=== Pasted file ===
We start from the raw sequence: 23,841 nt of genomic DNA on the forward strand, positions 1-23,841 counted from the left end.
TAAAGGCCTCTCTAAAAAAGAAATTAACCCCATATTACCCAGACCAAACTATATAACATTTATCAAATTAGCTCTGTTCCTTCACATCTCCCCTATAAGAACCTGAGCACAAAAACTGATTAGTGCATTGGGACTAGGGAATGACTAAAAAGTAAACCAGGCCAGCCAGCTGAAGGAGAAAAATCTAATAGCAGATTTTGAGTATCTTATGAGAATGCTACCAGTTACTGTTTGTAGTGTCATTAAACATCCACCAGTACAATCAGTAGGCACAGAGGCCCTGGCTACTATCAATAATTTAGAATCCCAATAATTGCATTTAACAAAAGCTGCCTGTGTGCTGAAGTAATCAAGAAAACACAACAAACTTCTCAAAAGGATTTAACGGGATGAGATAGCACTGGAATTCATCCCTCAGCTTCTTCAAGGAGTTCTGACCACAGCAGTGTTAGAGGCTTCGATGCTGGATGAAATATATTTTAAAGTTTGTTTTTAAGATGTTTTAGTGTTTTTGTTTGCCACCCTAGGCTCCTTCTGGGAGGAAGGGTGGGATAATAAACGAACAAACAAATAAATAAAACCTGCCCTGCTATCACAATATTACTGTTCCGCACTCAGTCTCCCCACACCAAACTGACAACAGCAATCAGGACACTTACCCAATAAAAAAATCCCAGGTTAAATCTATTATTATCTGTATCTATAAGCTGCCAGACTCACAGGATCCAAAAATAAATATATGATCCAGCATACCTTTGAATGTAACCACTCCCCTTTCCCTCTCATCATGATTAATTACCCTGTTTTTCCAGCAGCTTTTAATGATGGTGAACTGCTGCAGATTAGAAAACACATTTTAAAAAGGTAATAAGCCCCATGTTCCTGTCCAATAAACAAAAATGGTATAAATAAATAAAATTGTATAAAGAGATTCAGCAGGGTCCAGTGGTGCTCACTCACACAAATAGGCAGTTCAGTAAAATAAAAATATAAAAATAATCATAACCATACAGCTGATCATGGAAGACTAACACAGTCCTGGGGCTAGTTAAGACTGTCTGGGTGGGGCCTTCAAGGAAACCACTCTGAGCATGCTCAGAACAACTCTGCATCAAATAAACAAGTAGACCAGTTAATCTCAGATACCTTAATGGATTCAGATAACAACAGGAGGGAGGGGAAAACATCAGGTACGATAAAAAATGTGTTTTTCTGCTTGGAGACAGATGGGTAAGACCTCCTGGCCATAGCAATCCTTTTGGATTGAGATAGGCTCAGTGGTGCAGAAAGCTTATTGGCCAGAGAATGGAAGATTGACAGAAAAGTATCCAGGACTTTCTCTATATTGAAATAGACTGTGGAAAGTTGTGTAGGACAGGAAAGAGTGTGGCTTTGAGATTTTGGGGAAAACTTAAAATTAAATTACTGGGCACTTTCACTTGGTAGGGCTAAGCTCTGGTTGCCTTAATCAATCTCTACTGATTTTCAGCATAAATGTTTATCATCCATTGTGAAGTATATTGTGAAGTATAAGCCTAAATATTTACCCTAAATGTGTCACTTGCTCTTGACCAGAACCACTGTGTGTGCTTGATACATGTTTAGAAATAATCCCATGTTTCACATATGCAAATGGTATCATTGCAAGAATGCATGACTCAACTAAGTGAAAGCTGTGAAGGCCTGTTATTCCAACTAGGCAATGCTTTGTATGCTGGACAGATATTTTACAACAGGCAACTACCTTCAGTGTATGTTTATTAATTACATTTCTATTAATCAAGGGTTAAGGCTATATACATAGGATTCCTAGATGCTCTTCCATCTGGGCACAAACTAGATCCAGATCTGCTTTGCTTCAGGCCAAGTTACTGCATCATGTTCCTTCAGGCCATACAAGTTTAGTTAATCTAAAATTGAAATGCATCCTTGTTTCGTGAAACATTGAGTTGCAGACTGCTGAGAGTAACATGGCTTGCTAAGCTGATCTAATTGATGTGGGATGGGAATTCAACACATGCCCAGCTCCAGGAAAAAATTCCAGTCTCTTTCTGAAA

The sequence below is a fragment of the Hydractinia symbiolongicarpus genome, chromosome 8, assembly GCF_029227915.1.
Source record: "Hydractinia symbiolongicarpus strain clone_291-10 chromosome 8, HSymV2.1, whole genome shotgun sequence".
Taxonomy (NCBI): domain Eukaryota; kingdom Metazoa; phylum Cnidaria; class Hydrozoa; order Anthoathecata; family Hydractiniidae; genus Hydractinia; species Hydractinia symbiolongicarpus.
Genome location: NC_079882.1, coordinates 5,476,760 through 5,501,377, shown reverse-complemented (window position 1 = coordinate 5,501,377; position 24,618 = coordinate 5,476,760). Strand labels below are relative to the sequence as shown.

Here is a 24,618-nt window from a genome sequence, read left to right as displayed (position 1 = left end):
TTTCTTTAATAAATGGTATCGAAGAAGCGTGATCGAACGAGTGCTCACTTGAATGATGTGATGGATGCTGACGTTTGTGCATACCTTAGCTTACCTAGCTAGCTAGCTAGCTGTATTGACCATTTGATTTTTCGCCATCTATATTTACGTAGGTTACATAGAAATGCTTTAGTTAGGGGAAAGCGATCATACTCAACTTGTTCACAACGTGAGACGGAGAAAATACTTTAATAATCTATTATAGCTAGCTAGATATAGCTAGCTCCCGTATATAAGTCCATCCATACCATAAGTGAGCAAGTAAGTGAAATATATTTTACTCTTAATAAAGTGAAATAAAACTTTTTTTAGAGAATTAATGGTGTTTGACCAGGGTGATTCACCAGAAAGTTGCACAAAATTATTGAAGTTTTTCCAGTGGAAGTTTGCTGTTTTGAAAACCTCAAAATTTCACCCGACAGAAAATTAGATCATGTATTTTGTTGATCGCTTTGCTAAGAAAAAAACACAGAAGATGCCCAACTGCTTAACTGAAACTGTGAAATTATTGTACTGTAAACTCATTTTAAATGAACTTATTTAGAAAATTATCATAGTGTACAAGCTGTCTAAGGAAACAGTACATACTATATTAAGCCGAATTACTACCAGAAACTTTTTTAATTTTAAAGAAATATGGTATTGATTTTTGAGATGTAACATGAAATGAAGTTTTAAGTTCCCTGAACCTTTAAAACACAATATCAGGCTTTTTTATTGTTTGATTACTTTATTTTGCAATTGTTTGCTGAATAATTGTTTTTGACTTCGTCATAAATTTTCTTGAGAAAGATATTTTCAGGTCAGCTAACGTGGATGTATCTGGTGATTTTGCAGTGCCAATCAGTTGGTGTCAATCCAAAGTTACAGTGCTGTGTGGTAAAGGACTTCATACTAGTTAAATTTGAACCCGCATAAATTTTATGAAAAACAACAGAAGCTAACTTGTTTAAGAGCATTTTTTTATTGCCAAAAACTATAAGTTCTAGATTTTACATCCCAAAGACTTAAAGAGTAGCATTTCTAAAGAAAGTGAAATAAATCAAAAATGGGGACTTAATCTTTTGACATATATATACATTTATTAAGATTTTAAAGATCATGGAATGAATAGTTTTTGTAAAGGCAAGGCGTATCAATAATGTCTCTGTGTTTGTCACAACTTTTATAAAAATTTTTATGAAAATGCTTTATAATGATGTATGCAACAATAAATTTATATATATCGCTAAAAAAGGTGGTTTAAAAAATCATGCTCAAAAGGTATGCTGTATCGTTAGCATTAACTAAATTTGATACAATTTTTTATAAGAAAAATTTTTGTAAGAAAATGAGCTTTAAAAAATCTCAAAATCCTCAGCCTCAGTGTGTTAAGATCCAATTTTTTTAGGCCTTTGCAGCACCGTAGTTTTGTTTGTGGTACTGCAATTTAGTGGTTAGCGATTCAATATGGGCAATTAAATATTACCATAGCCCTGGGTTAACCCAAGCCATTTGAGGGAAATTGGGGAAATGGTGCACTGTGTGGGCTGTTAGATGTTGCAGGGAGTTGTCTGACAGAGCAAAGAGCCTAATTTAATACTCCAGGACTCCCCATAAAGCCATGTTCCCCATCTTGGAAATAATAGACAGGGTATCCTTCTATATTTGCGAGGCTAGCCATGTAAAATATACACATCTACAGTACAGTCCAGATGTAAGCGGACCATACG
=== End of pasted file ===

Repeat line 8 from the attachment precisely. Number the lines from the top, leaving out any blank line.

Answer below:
TTTCTTTAATAAATGGTATCGAAGAAGCGTGATCGAACGAGTGCTCACTTGAATGATGTGATGGATGCTGACGTTTGTGCATACCTTAGCTTACCTAGCTAGCTAGCTAGCTGTATTGACCATTTGATTTTTCGCCATCTATATTTACGTAGGTTACATAGAAATGCTTTAGTTAGGGGAAAGCGATCATACTCAACTTGTTCACAACGTGAGACGGAGAAAATACTTTAATAATCTATTATAGCTAGCTAGATATAGCTAGCTCCCGTATATAAGTCCATCCATACCATAAGTGAGCAAGTAAGTGAAATATATTTTACTCTTAATAAAGTGAAATAAAACTTTTTTTAGAGAATTAATGGTGTTTGACCAGGGTGATTCACCAGAAAGTTGCACAAAATTATTGAAGTTTTTCCAGTGGAAGTTTGCTGTTTTGAAAACCTCAAAATTTCACCCGACAGAAAATTAGATCATGTATTTTGTTGATCGCTTTGCTAAGAAAAAAACACAGAAGATGCCCAACTGCTTAACTGAAACTGTGAAATTATTGTACTGTAAACTCATTTTAAATGAACTTATTTAGAAAATTATCATAGTGTACAAGCTGTCTAAGGAAACAGTACATACTATATTAAGCCGAATTACTACCAGAAACTTTTTTAATTTTAAAGAAATATGGTATTGATTTTTGAGATGTAACATGAAATGAAGTTTTAAGTTCCCTGAACCTTTAAAACACAATATCAGGCTTTTTTATTGTTTGATTACTTTATTTTGCAATTGTTTGCTGAATAATTGTTTTTGACTTCGTCATAAATTTTCTTGAGAAAGATATTTTCAGGTCAGCTAACGTGGATGTATCTGGTGATTTTGCAGTGCCAATCAGTTGGTGTCAATCCAAAGTTACAGTGCTGTGTGGTAAAGGACTTCATACTAGTTAAATTTGAACCCGCATAAATTTTATGAAAAACAACAGAAGCTAACTTGTTTAAGAGCATTTTTTTATTGCCAAAAACTATAAGTTCTAGATTTTACATCCCAAAGACTTAAAGAGTAGCATTTCTAAAGAAAGTGAAATAAATCAAAAATGGGGACTTAATCTTTTGACATATATATACATTTATTAAGATTTTAAAGATCATGGAATGAATAGTTTTTGTAAAGGCAAGGCGTATCAATAATGTCTCTGTGTTTGTCACAACTTTTATAAAAATTTTTATGAAAATGCTTTATAATGATGTATGCAACAATAAATTTATATATATCGCTAAAAAAGGTGGTTTAAAAAATCATGCTCAAAAGGTATGCTGTATCGTTAGCATTAACTAAATTTGATACAATTTTTTATAAGAAAAATTTTTGTAAGAAAATGAGCTTTAAAAAATCTCAAAATCCTCAGCCTCAGTGTGTTAAGATCCAATTTTTTTAGGCCTTTGCAGCACCGTAGTTTTGTTTGTGGTACTGCAATTTAGTGGTTAGCGATTCAATATGGGCAATTAAATATTACCATAGCCCTGGGTTAACCCAAGCCATTTGAGGGAAATTGGGGAAATGGTGCACTGTGTGGGCTGTTAGATGTTGCAGGGAGTTGTCTGACAGAGCAAAGAGCCTAATTTAATACTCCAGGACTCCCCATAAAGCCATGTTCCCCATCTTGGAAATAATAGACAGGGTATCCTTCTATATTTGCGAGGCTAGCCATGTAAAATATACACATCTACAGTACAGTCCAGATGTAAGCGGACCATACG